Woodchip/light clay is a traditional building material in Germany and other European countries. It’s typically used as infill between timbers in post and beam construction. I’ve been told that bags of pre-mixed materials are standard items in building supply centers, and blocks can be made to order. The drying time, shrinkage and labor are less than using straw/clay.
Although no one to my knowledge has used woodchips and light clay in earthbags, this building system has good potential and so I’m planning to build a test wall — maybe one wall of a garden shed.
The building process is very simple. Thin clay slurry is mixed with chips and used as fill material in the bags. Clay holds the chips together and protects the wood from insects, mice and fire. Clay also absorbs odors, moderates humidity levels and provides thermal mass to help stabilize indoor temperature.
Advantages: Low cost, possibly free materials; lightweight; reduced labor; faster to build than soil-filled earthbags; easy to mix; very little tamping; non-toxic; locally available natural resources; sustainable and recyclable, approximately R-2 insulation.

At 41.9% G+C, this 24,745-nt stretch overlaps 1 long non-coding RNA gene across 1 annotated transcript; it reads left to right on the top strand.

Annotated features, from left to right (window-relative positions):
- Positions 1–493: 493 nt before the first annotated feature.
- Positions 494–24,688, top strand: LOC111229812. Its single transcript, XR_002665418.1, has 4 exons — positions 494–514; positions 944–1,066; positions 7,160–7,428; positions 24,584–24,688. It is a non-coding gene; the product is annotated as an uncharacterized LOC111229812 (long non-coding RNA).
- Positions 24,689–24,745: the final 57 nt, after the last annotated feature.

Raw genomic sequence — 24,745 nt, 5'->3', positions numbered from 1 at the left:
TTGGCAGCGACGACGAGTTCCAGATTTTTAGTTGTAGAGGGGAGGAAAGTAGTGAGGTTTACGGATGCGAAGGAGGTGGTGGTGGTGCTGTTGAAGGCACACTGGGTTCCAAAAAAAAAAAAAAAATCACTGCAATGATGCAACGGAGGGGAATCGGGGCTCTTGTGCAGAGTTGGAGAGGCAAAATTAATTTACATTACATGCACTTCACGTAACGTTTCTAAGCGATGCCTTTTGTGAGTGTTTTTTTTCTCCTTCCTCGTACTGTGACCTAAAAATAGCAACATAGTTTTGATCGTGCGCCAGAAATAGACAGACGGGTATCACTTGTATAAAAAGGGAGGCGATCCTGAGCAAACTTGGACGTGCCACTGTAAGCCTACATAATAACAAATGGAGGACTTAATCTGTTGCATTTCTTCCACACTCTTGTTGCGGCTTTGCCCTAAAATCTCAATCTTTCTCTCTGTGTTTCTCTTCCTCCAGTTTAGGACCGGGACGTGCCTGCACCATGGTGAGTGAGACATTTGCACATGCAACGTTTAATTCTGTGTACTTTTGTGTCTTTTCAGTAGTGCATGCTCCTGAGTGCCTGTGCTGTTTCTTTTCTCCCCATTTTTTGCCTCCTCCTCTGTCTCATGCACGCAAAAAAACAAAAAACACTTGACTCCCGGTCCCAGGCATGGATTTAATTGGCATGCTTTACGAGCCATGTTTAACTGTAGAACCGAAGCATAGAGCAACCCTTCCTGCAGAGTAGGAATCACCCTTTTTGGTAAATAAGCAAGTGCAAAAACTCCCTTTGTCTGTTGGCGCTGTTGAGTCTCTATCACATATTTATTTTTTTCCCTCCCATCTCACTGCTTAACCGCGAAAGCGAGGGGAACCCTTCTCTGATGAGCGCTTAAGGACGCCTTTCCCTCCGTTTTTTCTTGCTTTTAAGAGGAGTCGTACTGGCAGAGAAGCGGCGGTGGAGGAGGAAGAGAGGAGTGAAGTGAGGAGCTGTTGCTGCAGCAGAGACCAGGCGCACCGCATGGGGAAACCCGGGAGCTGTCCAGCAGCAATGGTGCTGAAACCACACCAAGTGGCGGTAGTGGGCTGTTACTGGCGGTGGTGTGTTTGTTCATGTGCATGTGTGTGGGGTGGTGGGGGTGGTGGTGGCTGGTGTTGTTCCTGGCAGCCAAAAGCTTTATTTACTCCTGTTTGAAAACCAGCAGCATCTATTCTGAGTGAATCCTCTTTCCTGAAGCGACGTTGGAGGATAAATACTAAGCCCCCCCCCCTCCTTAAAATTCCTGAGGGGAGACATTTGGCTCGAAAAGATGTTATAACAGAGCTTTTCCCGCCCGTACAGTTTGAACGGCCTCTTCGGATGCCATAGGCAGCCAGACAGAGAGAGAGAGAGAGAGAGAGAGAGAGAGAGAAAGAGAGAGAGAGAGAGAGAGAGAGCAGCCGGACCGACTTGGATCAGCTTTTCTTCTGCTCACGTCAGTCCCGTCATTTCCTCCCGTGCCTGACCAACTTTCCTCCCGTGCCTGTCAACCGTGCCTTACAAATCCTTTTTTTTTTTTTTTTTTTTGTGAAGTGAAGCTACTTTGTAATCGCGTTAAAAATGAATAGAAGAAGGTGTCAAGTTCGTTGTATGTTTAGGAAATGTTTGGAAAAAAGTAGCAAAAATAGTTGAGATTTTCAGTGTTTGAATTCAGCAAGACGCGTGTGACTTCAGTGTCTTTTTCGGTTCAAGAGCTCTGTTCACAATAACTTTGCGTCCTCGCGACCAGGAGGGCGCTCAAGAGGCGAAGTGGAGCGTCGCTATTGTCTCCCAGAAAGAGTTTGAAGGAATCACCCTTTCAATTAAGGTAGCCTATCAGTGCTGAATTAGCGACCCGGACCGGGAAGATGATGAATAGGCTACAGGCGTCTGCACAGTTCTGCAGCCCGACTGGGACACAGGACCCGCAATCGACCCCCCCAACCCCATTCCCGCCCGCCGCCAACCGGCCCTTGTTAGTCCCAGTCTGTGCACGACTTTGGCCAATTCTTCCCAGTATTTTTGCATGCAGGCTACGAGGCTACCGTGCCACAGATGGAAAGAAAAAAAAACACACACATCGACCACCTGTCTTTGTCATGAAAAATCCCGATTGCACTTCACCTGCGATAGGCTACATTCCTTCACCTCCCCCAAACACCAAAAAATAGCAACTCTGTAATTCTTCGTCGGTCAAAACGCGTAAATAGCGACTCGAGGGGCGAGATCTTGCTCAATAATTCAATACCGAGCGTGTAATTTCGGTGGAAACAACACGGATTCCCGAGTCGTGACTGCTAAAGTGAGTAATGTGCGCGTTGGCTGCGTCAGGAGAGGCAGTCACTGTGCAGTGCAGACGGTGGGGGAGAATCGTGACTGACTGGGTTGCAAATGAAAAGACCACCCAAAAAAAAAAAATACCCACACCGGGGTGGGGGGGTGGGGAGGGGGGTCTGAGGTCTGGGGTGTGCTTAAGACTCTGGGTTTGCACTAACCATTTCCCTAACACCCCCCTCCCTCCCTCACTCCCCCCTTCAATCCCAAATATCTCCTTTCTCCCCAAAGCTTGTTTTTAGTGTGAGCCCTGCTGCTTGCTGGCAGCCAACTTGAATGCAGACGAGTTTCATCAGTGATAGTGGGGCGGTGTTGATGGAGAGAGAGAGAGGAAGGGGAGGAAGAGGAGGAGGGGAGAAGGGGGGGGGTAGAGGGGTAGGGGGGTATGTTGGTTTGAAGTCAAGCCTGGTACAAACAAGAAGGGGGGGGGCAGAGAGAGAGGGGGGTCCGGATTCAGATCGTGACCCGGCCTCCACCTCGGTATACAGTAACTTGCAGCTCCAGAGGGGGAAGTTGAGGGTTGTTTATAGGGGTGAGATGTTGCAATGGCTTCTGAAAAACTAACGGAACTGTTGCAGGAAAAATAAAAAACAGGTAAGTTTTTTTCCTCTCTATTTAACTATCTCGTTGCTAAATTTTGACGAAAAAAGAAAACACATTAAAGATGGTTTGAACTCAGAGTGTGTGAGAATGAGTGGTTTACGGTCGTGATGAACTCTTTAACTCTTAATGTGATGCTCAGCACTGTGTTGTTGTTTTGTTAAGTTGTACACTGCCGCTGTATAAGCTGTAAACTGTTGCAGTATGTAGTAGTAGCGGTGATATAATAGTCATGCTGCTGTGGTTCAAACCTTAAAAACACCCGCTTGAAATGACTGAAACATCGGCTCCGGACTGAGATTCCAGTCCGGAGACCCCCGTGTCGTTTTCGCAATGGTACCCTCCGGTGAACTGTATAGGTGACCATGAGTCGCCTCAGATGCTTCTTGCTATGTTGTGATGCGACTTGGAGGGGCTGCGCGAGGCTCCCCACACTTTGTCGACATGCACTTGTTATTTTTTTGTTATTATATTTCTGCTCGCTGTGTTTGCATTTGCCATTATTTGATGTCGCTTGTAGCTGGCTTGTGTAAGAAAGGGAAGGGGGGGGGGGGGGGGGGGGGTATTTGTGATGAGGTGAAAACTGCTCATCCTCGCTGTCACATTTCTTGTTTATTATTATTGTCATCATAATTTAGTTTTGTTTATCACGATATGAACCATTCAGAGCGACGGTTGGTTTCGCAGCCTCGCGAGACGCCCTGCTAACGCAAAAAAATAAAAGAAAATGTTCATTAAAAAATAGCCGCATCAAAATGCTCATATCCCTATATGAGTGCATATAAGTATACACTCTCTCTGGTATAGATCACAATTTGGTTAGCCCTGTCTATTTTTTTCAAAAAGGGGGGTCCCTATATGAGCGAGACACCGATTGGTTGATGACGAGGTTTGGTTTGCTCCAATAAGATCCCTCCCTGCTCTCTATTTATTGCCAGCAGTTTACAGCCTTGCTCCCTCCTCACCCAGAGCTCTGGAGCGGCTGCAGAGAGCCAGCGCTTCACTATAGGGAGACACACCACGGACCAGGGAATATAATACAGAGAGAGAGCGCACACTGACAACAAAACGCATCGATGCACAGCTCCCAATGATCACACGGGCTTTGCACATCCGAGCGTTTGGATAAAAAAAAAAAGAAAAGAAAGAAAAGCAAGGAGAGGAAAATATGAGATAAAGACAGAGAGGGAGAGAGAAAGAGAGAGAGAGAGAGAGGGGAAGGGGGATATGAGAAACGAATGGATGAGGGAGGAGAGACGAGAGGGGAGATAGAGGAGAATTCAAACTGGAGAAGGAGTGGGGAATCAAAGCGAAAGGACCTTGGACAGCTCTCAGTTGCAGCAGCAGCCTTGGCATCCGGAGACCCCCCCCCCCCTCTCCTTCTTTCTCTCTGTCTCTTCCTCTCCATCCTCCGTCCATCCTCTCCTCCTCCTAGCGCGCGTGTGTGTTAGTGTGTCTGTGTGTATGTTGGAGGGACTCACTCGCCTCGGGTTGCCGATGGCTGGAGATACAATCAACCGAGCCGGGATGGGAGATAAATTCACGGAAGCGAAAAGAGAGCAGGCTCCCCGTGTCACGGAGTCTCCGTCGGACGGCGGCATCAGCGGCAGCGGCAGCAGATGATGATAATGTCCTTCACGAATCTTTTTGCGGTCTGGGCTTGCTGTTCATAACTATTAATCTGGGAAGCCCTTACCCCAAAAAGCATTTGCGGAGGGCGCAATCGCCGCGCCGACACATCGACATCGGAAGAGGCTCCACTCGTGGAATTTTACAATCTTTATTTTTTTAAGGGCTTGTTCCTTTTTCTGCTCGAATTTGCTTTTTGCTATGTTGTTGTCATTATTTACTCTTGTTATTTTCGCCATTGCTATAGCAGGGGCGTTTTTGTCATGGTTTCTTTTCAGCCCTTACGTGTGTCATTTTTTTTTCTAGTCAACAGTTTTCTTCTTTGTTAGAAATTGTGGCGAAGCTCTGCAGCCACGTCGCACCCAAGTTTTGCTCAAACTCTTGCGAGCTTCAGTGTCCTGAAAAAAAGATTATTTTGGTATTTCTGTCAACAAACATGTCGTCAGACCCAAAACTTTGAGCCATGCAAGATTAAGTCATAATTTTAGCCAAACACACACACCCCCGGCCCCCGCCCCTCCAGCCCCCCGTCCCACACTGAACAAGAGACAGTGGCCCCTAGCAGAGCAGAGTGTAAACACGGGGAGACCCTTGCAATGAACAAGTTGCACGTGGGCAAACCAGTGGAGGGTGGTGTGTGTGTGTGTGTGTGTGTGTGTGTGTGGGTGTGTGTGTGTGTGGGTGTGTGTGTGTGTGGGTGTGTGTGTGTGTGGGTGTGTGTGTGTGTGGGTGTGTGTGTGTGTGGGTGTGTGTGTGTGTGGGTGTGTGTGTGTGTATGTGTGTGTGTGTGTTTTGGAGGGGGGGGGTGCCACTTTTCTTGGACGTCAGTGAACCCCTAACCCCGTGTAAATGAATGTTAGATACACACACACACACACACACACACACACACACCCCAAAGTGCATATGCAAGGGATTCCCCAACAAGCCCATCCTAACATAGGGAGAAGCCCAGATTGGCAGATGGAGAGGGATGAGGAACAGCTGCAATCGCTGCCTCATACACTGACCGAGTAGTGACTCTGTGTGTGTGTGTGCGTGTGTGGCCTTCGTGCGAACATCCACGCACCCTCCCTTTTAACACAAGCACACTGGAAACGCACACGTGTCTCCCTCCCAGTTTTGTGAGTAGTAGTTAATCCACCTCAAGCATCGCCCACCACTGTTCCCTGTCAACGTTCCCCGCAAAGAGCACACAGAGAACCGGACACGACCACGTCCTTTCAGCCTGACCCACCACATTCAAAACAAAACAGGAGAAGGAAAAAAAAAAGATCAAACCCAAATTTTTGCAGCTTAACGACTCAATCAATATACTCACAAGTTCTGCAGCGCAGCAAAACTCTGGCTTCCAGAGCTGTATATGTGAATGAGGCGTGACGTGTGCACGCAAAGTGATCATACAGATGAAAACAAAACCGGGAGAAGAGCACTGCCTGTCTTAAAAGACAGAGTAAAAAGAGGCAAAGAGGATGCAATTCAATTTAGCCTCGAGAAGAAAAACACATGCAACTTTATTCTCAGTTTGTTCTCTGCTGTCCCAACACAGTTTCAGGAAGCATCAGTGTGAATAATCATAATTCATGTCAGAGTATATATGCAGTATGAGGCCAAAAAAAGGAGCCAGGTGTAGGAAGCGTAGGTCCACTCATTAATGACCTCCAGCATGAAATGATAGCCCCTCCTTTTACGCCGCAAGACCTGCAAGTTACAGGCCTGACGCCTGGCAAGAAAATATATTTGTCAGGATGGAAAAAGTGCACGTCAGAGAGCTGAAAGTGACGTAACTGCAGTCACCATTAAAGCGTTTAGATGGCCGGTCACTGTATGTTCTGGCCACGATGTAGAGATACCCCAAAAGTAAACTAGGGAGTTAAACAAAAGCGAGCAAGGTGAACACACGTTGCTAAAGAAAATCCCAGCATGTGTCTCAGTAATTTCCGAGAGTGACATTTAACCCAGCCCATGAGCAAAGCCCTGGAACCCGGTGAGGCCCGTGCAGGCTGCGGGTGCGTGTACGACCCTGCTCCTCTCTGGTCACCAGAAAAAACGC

Chips can be up to 2” diameter. They should be bark-free, since bark decomposes rapidly. Chips can be dry or green, and often can be obtained for free or very low cost from city recycling programs or tree trimmers. The ratio is 4 parts woodchips to 1 part clay slip.
One drawback is drying time — about 8 weeks for a 12” thick wall during warm weather, and even longer for 16” walls. Builders in cold climates would have to plan accordingly to allow adequate drying time and prevent freezing. And like typical earthbags, walls must be protected from the elements with adequate roof overhangs. Risk of moisture damage probably rules out the use of woodchip/light clay for domes.
Photo credit Frank Andresen
More details are available here.